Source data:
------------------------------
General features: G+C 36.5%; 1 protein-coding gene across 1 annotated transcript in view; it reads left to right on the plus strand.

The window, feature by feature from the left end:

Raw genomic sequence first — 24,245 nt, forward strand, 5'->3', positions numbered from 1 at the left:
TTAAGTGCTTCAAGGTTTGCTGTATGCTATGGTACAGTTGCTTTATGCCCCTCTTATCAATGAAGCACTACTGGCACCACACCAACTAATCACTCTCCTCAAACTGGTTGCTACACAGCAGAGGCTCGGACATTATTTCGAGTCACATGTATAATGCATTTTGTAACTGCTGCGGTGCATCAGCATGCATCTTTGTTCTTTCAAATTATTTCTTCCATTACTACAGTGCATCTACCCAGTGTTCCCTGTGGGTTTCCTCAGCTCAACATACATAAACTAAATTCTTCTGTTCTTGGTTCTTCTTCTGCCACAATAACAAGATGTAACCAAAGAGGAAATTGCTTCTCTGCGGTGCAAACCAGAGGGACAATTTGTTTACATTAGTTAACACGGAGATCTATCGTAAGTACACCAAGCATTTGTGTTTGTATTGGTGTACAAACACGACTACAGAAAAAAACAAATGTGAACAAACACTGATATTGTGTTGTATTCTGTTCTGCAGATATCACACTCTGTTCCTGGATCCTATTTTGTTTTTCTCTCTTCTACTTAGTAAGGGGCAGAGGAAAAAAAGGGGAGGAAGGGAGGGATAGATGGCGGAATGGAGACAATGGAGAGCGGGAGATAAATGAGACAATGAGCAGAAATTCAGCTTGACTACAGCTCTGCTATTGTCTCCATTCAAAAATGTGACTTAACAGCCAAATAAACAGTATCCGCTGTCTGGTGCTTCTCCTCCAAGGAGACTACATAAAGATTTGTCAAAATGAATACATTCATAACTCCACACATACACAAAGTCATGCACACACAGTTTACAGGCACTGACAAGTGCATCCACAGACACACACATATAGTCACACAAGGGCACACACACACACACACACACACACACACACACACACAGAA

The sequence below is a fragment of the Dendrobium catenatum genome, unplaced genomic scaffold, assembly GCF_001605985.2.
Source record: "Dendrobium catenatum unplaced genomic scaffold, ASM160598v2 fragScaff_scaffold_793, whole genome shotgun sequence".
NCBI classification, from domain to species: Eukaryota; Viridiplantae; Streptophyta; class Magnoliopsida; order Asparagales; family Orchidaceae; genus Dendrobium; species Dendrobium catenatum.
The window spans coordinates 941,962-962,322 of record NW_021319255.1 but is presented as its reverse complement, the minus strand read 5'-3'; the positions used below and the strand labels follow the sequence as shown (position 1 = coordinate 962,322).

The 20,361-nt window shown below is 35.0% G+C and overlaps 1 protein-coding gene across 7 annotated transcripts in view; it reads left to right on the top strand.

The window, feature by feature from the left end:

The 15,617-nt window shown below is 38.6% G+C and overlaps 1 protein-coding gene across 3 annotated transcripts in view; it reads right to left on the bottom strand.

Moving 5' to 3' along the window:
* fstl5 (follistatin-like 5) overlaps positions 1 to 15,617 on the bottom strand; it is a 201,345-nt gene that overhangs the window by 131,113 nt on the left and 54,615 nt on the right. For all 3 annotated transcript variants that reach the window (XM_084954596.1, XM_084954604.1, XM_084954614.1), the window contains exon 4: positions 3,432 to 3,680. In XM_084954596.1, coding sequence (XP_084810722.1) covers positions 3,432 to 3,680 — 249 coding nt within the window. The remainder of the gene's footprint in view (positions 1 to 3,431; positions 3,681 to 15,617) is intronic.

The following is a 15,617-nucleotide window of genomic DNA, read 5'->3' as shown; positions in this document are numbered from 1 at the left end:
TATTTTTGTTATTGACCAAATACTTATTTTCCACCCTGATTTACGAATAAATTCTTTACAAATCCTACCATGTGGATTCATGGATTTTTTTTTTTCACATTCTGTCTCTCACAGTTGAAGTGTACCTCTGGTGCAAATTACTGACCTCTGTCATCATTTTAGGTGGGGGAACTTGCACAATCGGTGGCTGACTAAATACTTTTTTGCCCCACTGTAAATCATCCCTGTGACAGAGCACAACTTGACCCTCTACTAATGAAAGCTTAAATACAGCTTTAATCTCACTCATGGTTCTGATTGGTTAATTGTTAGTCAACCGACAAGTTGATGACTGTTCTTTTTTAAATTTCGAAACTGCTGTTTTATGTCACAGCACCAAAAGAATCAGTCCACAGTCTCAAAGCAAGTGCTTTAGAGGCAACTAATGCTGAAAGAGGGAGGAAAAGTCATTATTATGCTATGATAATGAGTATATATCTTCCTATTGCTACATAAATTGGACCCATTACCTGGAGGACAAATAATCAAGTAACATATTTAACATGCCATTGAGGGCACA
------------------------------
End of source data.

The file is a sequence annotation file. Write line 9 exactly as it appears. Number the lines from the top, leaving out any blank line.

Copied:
The 20,361-nt window shown below is 35.0% G+C and overlaps 1 protein-coding gene across 7 annotated transcripts in view; it reads left to right on the top strand.